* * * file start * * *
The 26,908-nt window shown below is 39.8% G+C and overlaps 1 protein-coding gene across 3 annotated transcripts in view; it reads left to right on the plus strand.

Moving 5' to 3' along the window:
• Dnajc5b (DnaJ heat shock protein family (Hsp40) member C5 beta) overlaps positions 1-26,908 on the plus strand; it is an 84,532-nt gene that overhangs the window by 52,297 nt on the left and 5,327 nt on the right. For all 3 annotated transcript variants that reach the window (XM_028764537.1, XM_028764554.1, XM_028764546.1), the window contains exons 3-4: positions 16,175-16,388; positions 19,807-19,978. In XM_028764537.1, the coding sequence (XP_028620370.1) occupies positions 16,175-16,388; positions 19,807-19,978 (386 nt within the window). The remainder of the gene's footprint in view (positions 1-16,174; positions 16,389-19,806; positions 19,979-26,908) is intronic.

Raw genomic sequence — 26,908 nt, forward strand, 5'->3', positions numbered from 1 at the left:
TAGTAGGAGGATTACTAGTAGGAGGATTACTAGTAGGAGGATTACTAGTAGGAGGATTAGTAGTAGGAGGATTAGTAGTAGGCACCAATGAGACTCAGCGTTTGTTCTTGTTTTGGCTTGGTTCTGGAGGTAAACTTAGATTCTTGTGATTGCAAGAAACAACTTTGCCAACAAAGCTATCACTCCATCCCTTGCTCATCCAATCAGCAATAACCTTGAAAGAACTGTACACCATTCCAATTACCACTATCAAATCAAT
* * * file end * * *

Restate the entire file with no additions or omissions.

The 26,908-nt window shown below is 39.8% G+C and overlaps 1 protein-coding gene across 3 annotated transcripts in view; it reads left to right on the plus strand.

Moving 5' to 3' along the window:
• Dnajc5b (DnaJ heat shock protein family (Hsp40) member C5 beta) overlaps positions 1-26,908 on the plus strand; it is an 84,532-nt gene that overhangs the window by 52,297 nt on the left and 5,327 nt on the right. For all 3 annotated transcript variants that reach the window (XM_028764537.1, XM_028764554.1, XM_028764546.1), the window contains exons 3-4: positions 16,175-16,388; positions 19,807-19,978. In XM_028764537.1, the coding sequence (XP_028620370.1) occupies positions 16,175-16,388; positions 19,807-19,978 (386 nt within the window). The remainder of the gene's footprint in view (positions 1-16,174; positions 16,389-19,806; positions 19,979-26,908) is intronic.

Raw genomic sequence — 26,908 nt, forward strand, 5'->3', positions numbered from 1 at the left:
TAGTAGGAGGATTACTAGTAGGAGGATTACTAGTAGGAGGATTACTAGTAGGAGGATTAGTAGTAGGAGGATTAGTAGTAGGCACCAATGAGACTCAGCGTTTGTTCTTGTTTTGGCTTGGTTCTGGAGGTAAACTTAGATTCTTGTGATTGCAAGAAACAACTTTGCCAACAAAGCTATCACTCCATCCCTTGCTCATCCAATCAGCAATAACCTTGAAAGAACTGTACACCATTCCAATTACCACTATCAAATCAAT